How My Invisible Disease Forced Me to Advocate for Myself
I will never forget going into the doctor’s office for a checkup and walking out with life-changing news. In the midst of living my best single life – great job, beautiful home, and more I.N.D.E.P.E.N.D.E.N.T. than Lil Boosie described – I was informed, “You’re going blind. You already are in your left eye.”
For a moment, I stopped breathing. Sure, I wasn’t dying but in that moment my dreams did. Dreams of seeing my future husband across a room and knowing he was “the one”, daydreams of my upcoming trip to Brazil, dreams of future kids, career, you name it. In that moment, I grieved things I loved and things I may never see or experience. As a woman who always had answers, I walked out with only questions.
Though I could write a book about my journey, in short, it was exhausting, emotional, and radically changed my life – for the better. Reflecting back, now as a married woman (full vision intact), everything I learned in that season is helping me manage my sexual health and journey to motherhood. Maybe the lessons I learned can bless you too, without the whole blindness thing:
- Listen to your body, don’t ignore the “little things” – I remember driving to my parents’ house and briefly noticing the freeway sign seemed fuzzy. Initially I chalked it up to sunshine and dirty glasses. Something was wrong and my body tried to warn me. Yet, I waited for another little thing to pop up before getting my eyes checked. Never again. I don’t wait for multiple signs before I make an appointment with a medical professional, ain’t nobody got time for that. After my cornea transplant, I worked with a naturopath for a year to better understand my body and female hormones so it’s easier for me to quickly recognize when something is off. And do something about it, immediately.
- Search for doctors with at least the same effort as a hairdresser – Now ya’ll know, we can’t just let anybody to do our hair, it’s not worth the risk to walk out lookin’ crazy (among other outcomes). So why do we take Dr. Google’s advice and go to the first MD at the top of the search results?!? Nah. After my diagnosis, I met with multiple, vetted specialists before committing to a treatment plan that was right for me. Doctors are humans too. Their singular, lived experience informs their patient care approach. I learned the hard way it was impossible for one person to know everything and have all the answers. I now consult 3 doctors on any one health issue then compare their answers before moving forward. What is consistent about their medical advice? What isn’t? And why? Then I make my decision about who to trust with my care and how I want to move forward.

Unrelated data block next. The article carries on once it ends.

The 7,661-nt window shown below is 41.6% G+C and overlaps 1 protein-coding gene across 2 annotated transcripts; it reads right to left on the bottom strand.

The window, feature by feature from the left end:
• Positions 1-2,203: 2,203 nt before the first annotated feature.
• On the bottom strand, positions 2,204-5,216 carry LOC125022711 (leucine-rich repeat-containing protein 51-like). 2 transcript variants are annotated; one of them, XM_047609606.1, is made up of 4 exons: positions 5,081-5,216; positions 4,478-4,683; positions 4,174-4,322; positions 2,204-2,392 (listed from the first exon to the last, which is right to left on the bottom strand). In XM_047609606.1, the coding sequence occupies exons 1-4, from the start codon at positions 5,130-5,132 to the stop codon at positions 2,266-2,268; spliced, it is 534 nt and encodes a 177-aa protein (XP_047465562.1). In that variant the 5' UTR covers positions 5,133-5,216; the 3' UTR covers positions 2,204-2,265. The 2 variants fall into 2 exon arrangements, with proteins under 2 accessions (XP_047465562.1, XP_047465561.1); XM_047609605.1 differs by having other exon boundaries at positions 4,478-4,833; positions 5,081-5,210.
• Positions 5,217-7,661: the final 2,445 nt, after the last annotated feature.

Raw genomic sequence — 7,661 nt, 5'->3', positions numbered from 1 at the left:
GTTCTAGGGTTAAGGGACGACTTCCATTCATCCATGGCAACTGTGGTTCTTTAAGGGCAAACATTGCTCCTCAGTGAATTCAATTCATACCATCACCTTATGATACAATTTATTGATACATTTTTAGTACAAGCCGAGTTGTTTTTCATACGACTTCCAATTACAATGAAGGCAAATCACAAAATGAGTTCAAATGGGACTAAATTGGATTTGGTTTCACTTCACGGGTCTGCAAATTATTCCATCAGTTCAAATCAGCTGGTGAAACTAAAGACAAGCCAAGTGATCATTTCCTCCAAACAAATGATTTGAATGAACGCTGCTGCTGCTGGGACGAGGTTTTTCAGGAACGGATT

- Give yourself grace, let your squad help – I recall bursting into tears a few weeks after my transplant surgery because I tried and failed to attend a family event one night. Eye patch and all, I was ready to go in my heart and my body couldn’t do it. I was upset because my eyes wouldn’t stay open long enough to drive myself and I felt bad asking for a ride. On top of feeling incapable of getting myself there, I felt worse for ‘letting everyone down’. My therapist asked an enlightening question, “Do you think missing this one event erases all the other great things you’ve done?” – the answer was no. From that single incident, I’ve carried fourth two incredibly valuable lessons: 1) I cannot do everything myself, and that is okay. 2) Letting people help doesn’t make me weak, it makes me strong. I now bring an ally to nearly all my doctor appointments, so they can catch what I might miss. Sometimes they help me prep so I walk in equipped with questions and information. Other times they offer a different interpretation of how I heard the information. Either way, I feel empowered to make an informed decision because I have the support and perspective of someone who cares about me.
I didn’t ask for the genetic disease that causes blindness, but I’m so grateful for what I learned and gained because of it. Up until this diagnosis, I never had health issues. Now, because of my diagnosis, I approach my health and doctors with a ferociousness I never knew I had.